Often when students enquire about grading, they are curious about the time frames surrounding the path to black belt, or whatever equivalent that may be. Advancement depends on a students’ learning style, consistent commitment to practice, exposure and repetition of training, previous experience, and aptitude for Wing Chun. While the focus of CWC is not on belts, rank signifies a mastery of a set syllabus.
With annual gradings and ongoing improvement it tends to take a consistent student about 7-8 years to attain the equivalent of a black belt (Grade 6). A continuous assessment option for grading is also available.
As Sifu Jim Fung pointed out, Wing Chun is an art which is easy to learn yet extremely difficult to master. However, with persistence and determination, all students have the potential to reach that level. Wing Chun should not be looked upon as a rigid system to be blindly followed. It is flexible and adaptable to individual requirements as all true art forms are.
All martial arts were created with an individual or committee appointing themselves in charge. Those people then graded other people and are often above the grading system themselves. Capital Wing Chun has its own historical lineage that some value highly, but for others it is largely irrelevant. At the end of the day when it comes to legitimacy in a poorly regulated industry, prospective students must make their own educated decision.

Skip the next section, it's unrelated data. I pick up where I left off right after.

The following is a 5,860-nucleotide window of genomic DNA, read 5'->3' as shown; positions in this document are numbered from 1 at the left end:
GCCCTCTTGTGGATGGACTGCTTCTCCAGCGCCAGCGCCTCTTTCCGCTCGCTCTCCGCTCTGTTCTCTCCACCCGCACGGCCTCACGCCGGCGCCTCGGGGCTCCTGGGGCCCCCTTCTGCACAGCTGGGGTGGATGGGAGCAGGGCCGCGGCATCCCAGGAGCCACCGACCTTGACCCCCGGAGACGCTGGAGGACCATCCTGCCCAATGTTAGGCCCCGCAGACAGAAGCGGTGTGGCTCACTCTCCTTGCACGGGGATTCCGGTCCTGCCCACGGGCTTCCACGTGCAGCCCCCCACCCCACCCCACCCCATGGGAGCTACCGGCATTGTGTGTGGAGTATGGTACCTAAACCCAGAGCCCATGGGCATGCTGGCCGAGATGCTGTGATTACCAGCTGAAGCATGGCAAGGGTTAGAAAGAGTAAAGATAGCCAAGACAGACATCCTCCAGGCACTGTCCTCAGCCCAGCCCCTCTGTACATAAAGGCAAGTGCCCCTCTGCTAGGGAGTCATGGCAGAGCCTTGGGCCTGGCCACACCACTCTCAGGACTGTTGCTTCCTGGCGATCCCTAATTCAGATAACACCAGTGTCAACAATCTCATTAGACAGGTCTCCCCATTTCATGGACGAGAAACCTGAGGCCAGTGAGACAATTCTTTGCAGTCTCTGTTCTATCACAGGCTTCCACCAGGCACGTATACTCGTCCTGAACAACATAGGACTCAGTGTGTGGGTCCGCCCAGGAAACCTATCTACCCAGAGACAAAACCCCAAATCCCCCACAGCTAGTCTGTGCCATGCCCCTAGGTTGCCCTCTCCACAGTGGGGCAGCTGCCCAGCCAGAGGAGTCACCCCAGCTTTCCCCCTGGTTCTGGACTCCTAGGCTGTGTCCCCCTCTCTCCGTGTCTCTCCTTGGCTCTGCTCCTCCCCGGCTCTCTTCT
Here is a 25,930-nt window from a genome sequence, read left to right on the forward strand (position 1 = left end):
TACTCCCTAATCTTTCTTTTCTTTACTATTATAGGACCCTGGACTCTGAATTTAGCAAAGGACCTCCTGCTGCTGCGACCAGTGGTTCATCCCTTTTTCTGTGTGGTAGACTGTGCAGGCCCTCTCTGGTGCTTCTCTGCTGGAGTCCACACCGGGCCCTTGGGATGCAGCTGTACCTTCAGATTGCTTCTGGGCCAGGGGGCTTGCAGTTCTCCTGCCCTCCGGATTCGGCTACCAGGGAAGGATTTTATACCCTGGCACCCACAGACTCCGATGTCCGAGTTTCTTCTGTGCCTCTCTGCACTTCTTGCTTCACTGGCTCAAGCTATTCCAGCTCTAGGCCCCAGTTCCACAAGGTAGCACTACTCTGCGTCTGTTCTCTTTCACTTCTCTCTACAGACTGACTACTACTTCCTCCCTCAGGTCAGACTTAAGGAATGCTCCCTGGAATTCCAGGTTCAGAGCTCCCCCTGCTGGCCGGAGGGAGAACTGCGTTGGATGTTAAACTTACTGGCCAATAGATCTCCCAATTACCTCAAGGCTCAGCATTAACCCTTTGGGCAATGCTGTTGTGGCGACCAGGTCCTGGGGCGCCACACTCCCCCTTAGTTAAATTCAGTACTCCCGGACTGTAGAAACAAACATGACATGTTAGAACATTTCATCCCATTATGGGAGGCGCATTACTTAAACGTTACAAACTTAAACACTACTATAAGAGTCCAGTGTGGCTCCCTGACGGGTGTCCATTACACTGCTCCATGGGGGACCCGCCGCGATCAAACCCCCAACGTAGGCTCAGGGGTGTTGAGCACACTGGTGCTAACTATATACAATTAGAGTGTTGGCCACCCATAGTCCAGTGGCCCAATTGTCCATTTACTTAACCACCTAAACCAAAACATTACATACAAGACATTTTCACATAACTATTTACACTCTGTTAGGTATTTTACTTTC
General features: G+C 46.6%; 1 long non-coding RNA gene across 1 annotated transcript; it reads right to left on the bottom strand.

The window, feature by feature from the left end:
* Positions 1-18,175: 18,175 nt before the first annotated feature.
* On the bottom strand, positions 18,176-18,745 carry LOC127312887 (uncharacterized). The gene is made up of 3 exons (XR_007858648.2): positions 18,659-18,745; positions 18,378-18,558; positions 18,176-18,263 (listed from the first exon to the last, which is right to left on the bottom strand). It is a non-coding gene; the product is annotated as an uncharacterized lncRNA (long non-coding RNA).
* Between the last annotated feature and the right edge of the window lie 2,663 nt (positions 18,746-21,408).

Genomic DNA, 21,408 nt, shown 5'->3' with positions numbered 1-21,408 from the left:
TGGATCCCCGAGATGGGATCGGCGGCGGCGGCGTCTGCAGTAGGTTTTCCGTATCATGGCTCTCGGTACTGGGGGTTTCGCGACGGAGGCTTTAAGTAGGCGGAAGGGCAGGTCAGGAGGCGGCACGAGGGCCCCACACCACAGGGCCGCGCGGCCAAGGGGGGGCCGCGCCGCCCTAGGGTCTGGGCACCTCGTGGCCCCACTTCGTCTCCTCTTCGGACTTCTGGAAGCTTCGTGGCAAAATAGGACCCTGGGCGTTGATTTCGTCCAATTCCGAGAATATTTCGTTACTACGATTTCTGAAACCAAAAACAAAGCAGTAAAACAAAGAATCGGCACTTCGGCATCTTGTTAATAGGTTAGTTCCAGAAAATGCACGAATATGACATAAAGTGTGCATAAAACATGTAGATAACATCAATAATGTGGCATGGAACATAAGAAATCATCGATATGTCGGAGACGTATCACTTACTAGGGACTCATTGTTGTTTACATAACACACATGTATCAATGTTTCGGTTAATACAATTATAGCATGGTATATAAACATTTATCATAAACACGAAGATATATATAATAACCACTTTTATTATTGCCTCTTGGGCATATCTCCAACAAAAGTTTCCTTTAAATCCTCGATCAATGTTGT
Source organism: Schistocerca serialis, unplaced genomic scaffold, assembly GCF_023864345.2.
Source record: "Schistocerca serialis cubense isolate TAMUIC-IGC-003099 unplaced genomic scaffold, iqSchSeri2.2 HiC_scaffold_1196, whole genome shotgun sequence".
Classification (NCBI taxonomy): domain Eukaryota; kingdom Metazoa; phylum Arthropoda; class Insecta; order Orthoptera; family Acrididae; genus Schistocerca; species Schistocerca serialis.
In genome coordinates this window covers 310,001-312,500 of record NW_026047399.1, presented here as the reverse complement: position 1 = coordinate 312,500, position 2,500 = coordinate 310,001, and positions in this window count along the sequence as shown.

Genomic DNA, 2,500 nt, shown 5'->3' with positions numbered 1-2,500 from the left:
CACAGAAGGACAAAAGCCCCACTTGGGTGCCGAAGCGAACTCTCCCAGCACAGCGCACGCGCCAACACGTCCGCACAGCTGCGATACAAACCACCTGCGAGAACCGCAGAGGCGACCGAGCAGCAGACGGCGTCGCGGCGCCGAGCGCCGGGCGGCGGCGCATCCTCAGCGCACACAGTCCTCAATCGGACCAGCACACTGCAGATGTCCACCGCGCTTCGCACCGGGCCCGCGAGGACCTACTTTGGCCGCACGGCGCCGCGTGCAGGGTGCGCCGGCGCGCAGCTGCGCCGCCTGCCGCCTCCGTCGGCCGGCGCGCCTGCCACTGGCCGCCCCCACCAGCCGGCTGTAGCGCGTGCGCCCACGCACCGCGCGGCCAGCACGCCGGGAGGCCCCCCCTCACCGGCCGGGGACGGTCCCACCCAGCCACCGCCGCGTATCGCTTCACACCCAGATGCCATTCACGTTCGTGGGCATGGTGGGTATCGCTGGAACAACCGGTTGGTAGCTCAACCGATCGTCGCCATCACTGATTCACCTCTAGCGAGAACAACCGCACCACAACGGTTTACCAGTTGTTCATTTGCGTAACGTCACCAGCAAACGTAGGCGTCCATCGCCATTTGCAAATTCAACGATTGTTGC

If you wish to grade in any school or discipline, then ensure that you grade from someone whose technical form, philosophy and personality you respect. Or if not, you can ask your own questions about the legitimacy of your grade.
- One – Yellow stripe
- Two – Orange stripe
- Three – Green stripe
- Four – Blue stripe
- Five – Brown stripe
- Six (Level 1) – Black stripe
- Seven (Level 2) – Black and Red stripe